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As Companies Evaluate Costs, Reshoring Gains Steam

As founder of the national Reshoring Initiative, Harry Moser is enthused that 50,000 manufacturing jobs had returned to the United States from overseas as of November 2012 (the group is in the midst of updating that number). Moser is also painfully aware that a lot more manufacturing jobs will have to come back to U.S. soil in order for reshoring to have a significant impact on American employment.

“Several hundred OEMs have already reported to have reshored jobs,” says Moser, who retired from his leadership position at an Illinois machine tool producer in 2010. “I’m sure there are many more that don’t report their [activities].”

When General Electric reshored its water heater production, and then outsourced the production of castings and motors to U.S. firms, for example, the latter’s reshoring activities would largely remain under the radar.

Moser credits an 18% annual increase (expressed in U.S. dollars) in Chinese factory worker wages as a primary catalyst for the reshoring movement. Other developed countries are following suit with their own wage increases, according to Moser, while also reducing their workweeks and applying minimum wage restrictions. Reduced incidences of child labor is a positive result of these shifts, says Moser, who adds that, “as the Chinese have become less competitive, they’ve been able to set a better standard for themselves.”

“There are currently three million jobs that will come back if Chinese wages continue to go up and if we can halt currency manipulation and learn how to use automation and operate in a leaner manner,” says Harry Moser of Reshoring Initiative.
Also driving the reshoring movement are the transportation, freight, fuel, and logistics costs of doing business across thousands of miles. Combine the higher labor costs with these logistics expenses, says Moser, and the end result is a skyrocketing total supply chain cost that becomes difficult to ignore. Add in the intellectual property risks (namely due to China’s and other countries’ undeveloped restrictions around this issue) and the growing demand for “Made in the USA” products, and the reshoring movement becomes that much more attractive for American manufacturers.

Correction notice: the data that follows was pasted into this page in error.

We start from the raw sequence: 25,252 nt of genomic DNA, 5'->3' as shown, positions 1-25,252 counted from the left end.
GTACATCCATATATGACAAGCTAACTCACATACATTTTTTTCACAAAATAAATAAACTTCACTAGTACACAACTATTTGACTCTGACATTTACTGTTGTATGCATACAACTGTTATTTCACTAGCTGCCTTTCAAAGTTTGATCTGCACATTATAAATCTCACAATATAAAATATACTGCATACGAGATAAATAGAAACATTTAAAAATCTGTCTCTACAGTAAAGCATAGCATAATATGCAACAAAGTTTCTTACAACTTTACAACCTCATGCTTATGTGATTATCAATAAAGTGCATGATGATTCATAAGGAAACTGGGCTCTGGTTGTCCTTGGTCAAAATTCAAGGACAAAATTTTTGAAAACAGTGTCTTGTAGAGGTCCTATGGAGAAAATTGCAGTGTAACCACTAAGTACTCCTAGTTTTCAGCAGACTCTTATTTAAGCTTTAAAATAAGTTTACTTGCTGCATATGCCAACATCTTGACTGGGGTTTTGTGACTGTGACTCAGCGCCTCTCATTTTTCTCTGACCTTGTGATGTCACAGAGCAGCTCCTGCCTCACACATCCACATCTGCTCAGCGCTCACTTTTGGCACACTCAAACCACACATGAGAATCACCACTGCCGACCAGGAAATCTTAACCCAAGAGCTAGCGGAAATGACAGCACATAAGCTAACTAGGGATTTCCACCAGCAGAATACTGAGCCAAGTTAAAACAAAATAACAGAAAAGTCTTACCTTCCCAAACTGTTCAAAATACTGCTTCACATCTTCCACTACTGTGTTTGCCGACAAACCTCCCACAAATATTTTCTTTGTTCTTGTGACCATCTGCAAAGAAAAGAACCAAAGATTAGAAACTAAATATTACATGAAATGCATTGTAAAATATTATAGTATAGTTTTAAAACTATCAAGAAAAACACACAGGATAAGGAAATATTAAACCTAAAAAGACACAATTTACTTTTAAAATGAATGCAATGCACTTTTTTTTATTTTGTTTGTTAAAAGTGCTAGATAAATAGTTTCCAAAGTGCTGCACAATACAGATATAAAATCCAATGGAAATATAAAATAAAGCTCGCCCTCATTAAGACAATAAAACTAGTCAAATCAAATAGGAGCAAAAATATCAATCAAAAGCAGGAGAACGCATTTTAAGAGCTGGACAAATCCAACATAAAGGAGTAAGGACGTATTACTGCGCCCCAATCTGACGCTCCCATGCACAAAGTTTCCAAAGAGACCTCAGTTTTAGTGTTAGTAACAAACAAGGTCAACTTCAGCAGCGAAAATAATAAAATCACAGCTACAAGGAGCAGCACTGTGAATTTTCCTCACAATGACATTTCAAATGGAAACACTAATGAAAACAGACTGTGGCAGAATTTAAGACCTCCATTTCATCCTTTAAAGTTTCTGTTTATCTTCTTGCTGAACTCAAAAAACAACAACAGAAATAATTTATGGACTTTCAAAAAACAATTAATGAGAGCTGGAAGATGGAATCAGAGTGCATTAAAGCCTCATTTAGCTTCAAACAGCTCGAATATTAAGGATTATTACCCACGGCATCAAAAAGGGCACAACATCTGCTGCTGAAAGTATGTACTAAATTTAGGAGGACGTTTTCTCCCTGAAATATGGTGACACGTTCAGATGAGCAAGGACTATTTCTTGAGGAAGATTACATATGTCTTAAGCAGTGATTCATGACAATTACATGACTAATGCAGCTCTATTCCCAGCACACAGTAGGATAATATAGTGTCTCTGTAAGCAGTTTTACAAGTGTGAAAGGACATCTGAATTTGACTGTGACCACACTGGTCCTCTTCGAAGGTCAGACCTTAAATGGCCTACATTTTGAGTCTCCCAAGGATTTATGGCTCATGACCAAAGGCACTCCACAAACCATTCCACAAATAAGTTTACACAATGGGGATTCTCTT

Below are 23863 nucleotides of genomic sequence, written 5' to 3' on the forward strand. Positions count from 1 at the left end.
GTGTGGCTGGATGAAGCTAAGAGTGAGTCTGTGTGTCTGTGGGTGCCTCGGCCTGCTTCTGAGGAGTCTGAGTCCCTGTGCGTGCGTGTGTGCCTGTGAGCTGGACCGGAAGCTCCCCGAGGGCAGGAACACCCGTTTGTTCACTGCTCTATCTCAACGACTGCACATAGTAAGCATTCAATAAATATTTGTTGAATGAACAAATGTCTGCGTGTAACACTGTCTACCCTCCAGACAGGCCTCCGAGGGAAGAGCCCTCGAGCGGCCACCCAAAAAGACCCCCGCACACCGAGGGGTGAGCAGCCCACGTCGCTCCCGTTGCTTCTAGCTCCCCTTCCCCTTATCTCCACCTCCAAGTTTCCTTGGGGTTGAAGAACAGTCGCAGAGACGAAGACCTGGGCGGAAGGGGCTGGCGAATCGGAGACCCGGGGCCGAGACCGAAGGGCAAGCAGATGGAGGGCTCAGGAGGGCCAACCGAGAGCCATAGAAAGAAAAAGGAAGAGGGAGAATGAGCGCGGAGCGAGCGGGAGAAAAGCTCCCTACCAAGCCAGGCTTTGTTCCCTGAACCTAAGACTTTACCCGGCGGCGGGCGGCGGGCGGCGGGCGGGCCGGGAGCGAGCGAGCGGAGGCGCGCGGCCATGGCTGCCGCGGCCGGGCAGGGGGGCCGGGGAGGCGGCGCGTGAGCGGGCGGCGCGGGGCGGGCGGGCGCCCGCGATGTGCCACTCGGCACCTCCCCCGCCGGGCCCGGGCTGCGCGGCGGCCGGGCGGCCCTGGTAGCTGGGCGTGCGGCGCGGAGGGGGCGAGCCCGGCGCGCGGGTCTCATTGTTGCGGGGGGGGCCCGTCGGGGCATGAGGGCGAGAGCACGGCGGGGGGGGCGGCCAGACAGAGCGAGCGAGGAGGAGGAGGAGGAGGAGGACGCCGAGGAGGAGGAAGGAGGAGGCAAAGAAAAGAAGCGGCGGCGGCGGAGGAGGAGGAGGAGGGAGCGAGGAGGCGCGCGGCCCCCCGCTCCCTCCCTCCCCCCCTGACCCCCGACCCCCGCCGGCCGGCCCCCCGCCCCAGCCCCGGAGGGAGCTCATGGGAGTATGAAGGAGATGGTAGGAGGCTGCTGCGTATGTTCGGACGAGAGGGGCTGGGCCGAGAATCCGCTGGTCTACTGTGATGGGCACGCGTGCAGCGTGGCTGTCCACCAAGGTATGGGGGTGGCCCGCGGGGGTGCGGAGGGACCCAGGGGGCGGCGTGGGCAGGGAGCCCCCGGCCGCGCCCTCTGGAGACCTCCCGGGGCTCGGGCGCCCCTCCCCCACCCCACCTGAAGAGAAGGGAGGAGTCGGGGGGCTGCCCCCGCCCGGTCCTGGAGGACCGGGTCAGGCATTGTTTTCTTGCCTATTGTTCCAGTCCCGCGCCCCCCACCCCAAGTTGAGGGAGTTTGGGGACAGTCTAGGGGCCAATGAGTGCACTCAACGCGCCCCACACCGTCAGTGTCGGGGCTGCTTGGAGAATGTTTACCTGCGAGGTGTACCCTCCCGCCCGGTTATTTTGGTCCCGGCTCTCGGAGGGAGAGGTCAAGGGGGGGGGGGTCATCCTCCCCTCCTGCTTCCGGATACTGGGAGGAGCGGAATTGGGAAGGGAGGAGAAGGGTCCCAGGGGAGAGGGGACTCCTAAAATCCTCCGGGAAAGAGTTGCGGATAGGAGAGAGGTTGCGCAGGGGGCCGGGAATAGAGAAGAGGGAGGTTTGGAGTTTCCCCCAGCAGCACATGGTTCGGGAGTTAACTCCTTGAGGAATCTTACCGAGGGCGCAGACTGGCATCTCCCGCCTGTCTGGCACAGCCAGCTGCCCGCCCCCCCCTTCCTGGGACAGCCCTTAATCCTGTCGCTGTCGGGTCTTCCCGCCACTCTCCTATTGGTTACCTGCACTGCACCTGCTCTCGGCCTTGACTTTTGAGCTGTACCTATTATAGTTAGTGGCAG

The movement is underway

Michael Dolega, an economist with TD Economics in Toronto, says the opening of a Build Your Dreams electric car and bus manufacturing plant in Lancaster, Calif.; NCR’s new ATM manufacturing facility in Columbus, Ga.; and that Google’s first self-built consumer hardware, the Nexus Q media streamer, is being made in San Jose, Calif., are signs that the reshoring movement is underway. He adds that some of the positive momentum can be attributed to the lack of offshoring versus the actual reshoring of manufacturing jobs and/or activities.

“It is one thing for a company to come back and it’s another for a firm to stop contracting out product manufacturing [overseas],” says Dolega, author of the October 2012 report, Offshoring, Onshoring, and the Rebirth of American Manufacturing. “As of yet, I don’t think we can attribute a manufacturing renaissance to the reshoring trend.”

In other words, says Dolega, select industries are producing more domestically because they are outsourcing less. So far, he says much of the proof is anecdotal, although “there is quite a bit of upside potential” given the changes in the global economic environment. As Moser pointed out, for example, unit labor cost differentials have narrowed when it comes to producing in Asia versus the United States. With the exception of the labor-intensive textile industry, which relies on very little automation, nearly all American manufacturing industries are viable reshoring candidates at this point.

The 10- 20-year timeline

So just how many of the 6 million jobs the United States has outsourced since 2000 will return to domestic soil over the next few years? Dolega says more are on the way, although he points out that the companies that are pulling activities in closer to the vest “look” much different than they did in the early-2000s. Most have learned to work much leaner, for example, and rely on advanced technologies that help them operate without as many human hands on deck. Those factors could affect the total number of jobs that eventually find their way back to American shores.

Moser is optimistic about the future of reshoring and says that any manufacturer that uses total cost as a measuring stick will clearly see the benefits of bringing operations back to the United States.

“There are currently three million jobs that will come back if Chinese wages continue to go up and if we can halt currency manipulation and learn how to use automation and operate in a leaner manner,” Moser predicts, acknowledging that reshoring won’t happen overnight. “If those and a few other things fall into place, we’ll see it happen over the next 10-20 years.”